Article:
Manitoba will open door, wallet for Ukrainian newcomers: finance minister
Read this article for free:
Already have an account? Log in here »
To continue reading, please subscribe with this special offer:
All-Access Digital Subscription
$1.50 for 150 days*
- Enjoy unlimited reading on winnipegfreepress.com
- Read the E-Edition, our digital replica newspaper
- Access News Break, our award-winning app
- Play interactive puzzles
*Pay $1.50 for the first 22 weeks of your subscription. After 22 weeks, price increases to the regular rate of $19.00 per month. GST will be added to each payment. Subscription can be cancelled after the first 22 weeks.
Hey there, time traveller!
This article was published 11/04/2022 (234 days ago), so information in it may no longer be current.
The Progressive Conservatives will spare no expense to bring Ukrainians fleeing war to Manitoba, Finance Minister Cameron Friesen says.
However, he offered no specifics for the immigration sector Monday, ahead of the Stefanson government’s first budget.
“We are preparing for the arrival of thousands of Ukrainians here in Manitoba. We will care for them, we will provide them with a full range of provincial support services,” Friesen said during a pre-budget event at the Ukrainian National Federation in Winnipeg.
“We will take as many Ukrainians seeking safe refuge as possible,” he said. “Whatever that number is on our books that we must expend to see to the arrival and the settlement and the support of Ukrainians, we will invest that money.”
Friesen delivered the remarks to roughly a dozen newcomer families assembled at the Point Douglas-area community hall (on invitation of the Ukrainian Canadian Congress Manitoba) to take in the long-standing tradition whereby finance ministers buy new shoes before the budget.
The families had recently landed in Winnipeg after having their applications to the Manitoba Provincial Nominee Program expedited in the wake of Russia’s invasion of Ukraine, Friesen said.
However, the minister opted to stick with his brown Oxfords — and forgo his government’s recent practice of giving a pair of shoes to a deserving Manitoban — to instead provide shoe boxes full of hygiene products to the congress for Ukriainans expected to land in the province in the upcoming weeks.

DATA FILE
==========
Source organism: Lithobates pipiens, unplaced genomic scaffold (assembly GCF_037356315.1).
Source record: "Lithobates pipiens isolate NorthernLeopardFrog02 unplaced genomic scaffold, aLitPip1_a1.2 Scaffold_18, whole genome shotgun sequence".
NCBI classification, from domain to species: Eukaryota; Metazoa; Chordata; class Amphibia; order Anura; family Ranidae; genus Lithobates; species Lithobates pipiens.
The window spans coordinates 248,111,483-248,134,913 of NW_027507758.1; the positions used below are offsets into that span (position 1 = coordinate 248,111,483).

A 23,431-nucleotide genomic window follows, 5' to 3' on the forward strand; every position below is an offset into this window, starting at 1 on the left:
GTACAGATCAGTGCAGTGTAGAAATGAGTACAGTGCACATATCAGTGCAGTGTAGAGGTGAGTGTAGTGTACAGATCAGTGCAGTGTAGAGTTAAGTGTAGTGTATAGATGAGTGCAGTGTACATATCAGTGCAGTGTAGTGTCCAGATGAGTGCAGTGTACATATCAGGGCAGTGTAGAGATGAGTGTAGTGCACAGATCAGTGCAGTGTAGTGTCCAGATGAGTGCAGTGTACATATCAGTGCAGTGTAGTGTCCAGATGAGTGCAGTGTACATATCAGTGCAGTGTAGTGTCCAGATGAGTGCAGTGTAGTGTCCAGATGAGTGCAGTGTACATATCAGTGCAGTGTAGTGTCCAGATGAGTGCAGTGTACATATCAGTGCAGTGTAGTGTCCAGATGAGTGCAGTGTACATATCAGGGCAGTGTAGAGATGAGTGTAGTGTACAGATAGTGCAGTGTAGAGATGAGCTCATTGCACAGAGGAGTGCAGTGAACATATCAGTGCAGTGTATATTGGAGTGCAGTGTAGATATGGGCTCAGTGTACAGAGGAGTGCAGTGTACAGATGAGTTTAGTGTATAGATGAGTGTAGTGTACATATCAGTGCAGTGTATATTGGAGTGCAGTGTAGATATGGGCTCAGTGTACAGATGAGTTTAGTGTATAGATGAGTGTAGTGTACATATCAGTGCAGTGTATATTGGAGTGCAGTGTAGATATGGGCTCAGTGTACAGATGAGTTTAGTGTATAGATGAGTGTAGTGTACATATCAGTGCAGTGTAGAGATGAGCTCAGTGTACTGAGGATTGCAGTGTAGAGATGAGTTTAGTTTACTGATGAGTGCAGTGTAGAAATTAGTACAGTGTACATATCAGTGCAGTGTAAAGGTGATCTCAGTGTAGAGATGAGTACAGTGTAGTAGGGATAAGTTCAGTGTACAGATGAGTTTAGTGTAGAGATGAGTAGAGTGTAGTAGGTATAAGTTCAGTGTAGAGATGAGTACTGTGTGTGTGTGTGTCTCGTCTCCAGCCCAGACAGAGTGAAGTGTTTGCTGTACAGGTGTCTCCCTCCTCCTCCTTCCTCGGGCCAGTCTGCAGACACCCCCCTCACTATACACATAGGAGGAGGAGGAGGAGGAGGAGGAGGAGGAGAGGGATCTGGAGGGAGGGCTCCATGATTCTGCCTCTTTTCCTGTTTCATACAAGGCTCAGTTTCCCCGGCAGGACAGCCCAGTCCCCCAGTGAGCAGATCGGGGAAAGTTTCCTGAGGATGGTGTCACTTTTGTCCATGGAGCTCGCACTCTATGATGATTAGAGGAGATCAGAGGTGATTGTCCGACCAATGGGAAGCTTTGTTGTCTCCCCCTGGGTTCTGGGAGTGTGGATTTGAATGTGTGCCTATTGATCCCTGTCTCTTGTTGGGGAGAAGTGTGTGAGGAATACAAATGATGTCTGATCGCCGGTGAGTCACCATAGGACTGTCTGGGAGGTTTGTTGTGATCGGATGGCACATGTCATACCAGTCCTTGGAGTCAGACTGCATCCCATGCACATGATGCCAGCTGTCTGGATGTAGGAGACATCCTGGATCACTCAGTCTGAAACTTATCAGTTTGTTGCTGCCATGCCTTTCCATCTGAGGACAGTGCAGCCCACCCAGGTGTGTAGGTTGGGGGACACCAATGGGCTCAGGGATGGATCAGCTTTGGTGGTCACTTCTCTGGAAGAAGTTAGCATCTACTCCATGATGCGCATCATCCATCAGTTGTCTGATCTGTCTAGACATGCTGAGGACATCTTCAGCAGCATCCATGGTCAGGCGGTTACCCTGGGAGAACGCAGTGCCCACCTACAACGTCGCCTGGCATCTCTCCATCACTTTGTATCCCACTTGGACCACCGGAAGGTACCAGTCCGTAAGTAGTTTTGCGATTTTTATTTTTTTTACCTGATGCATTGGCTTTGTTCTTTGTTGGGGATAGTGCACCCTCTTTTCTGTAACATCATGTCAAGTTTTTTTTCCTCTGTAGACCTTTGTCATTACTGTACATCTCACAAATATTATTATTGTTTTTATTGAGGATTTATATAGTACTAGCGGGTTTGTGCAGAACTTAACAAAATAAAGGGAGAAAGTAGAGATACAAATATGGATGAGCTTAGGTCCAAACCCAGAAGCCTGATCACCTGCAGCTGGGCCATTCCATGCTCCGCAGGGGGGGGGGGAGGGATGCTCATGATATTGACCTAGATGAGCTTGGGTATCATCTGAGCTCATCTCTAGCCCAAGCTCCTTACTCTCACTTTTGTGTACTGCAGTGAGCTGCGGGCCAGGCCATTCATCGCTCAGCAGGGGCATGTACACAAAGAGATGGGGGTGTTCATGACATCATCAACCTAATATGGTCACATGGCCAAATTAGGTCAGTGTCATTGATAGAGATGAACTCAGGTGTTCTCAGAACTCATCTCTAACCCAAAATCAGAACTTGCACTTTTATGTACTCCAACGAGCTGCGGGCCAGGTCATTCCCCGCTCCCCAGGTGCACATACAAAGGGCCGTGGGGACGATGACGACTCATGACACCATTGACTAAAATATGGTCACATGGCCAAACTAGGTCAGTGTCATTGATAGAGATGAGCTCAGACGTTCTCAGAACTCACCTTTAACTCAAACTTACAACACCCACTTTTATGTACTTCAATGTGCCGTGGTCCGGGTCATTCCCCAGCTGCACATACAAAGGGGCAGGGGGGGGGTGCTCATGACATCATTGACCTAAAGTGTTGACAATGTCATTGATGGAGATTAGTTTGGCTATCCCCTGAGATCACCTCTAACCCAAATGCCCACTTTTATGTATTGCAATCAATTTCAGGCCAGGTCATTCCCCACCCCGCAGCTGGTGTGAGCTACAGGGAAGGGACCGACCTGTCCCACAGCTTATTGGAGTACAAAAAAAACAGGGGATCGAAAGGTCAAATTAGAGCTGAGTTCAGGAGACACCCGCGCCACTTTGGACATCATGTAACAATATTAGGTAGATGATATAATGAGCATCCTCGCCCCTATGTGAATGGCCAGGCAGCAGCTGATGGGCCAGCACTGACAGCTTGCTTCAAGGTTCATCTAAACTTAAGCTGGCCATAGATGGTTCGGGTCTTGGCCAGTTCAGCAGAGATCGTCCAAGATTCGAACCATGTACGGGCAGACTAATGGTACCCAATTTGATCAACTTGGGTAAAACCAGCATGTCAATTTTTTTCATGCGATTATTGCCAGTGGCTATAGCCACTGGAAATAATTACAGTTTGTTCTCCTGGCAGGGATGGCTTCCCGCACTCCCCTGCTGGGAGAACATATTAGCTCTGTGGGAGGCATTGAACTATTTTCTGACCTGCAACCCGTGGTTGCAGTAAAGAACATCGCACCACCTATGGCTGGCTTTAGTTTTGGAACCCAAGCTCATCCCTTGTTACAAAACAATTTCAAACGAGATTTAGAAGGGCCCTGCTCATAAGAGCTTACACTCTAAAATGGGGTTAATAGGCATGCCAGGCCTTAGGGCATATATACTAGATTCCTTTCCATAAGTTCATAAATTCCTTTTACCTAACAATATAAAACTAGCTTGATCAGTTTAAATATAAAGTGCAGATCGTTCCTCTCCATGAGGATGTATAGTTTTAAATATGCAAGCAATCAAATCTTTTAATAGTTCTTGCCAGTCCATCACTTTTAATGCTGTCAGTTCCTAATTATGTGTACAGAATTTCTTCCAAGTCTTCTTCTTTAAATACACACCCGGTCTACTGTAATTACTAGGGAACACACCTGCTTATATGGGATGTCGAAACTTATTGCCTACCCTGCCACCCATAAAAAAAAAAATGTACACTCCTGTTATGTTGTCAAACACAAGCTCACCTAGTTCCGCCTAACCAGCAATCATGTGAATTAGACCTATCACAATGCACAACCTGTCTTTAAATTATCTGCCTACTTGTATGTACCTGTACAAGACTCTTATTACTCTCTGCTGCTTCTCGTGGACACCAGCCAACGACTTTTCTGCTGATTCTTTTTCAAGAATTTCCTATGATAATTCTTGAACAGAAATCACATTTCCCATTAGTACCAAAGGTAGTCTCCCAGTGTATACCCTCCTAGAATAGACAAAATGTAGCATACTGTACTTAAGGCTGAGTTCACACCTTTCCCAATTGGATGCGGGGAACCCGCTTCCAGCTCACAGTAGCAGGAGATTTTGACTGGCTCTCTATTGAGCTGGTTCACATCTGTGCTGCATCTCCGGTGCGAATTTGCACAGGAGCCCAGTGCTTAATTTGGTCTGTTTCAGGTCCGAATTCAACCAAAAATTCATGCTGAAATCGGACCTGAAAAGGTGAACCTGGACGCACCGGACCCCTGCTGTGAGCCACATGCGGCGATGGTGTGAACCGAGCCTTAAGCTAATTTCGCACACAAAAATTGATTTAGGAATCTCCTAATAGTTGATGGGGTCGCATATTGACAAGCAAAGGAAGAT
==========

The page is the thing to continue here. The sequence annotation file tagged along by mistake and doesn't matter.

“It’s a cause that we all can, have and will get behind,” Friesen said.
Last year, then-finance minister Scott Fielding presented an employee of Cadham Provincial Laboratory with a pair of Blundstones to recognize the work of staff in the province’s COVID-19 response.
“While the shoeboxes of hygiene products being presented today are largely symbolic in nature, they demonstrate that Ukraine does not stand alone,” UCC Manitoba president Joanne Lewandoski said. “They confirm that decency and human kindness have no borders.”
To date, Friesen said no Ukrainians have arrived in Manitoba through the federal government’s emergency visa program, though 30,000 applications have been approved and 14,000 people have already made the journey overseas.
“We’re working in partnership with the Canadian government and, of course, within the province to get ready because we know that there will be Ukrainians coming to Manitoba,” he said.
Friesen said the province has an idea of how many people it could accept, but has not yet determined the minimum number of Ukrainians immigration and settlement services could handle in the short term.
“What we’ve said is: as many people who will raise their hand and say they want to resettle in Manitoba, we will take that number,” Friesen said. “So, we’re running estimates, of course, of how many that could be. We’re looking back at previous iterations of similar types of situations, like Syria, and we’re doing some planning on the basis of those numbers.”
The provincial government is focusing its efforts on getting housing, daycare, translation and settlement services in place for newcomers, while also dialing in its capacity to respond to the refugee crisis, Friesen said.
He declined to answer reporters’ questions about how much additional funding immigration and settlement service providers could see in the upcoming budget, set to be introduced Tuesday afternoon.
“Stay tuned tomorrow for the budget,” Friesen said.
Welcoming thousands additional newcomers to Manitoba should not derail the Progressive Conservative government’s plans to eliminate the deficit by 2028, Friesen said.
“Right now, Manitobans know that what really counts is making sure that our government and our province is responding in an unconditional way to welcome Ukrainians — and that’s just what we’re going to do.”
Danielle Da Silva
Danielle Da Silva is a general assignment reporter.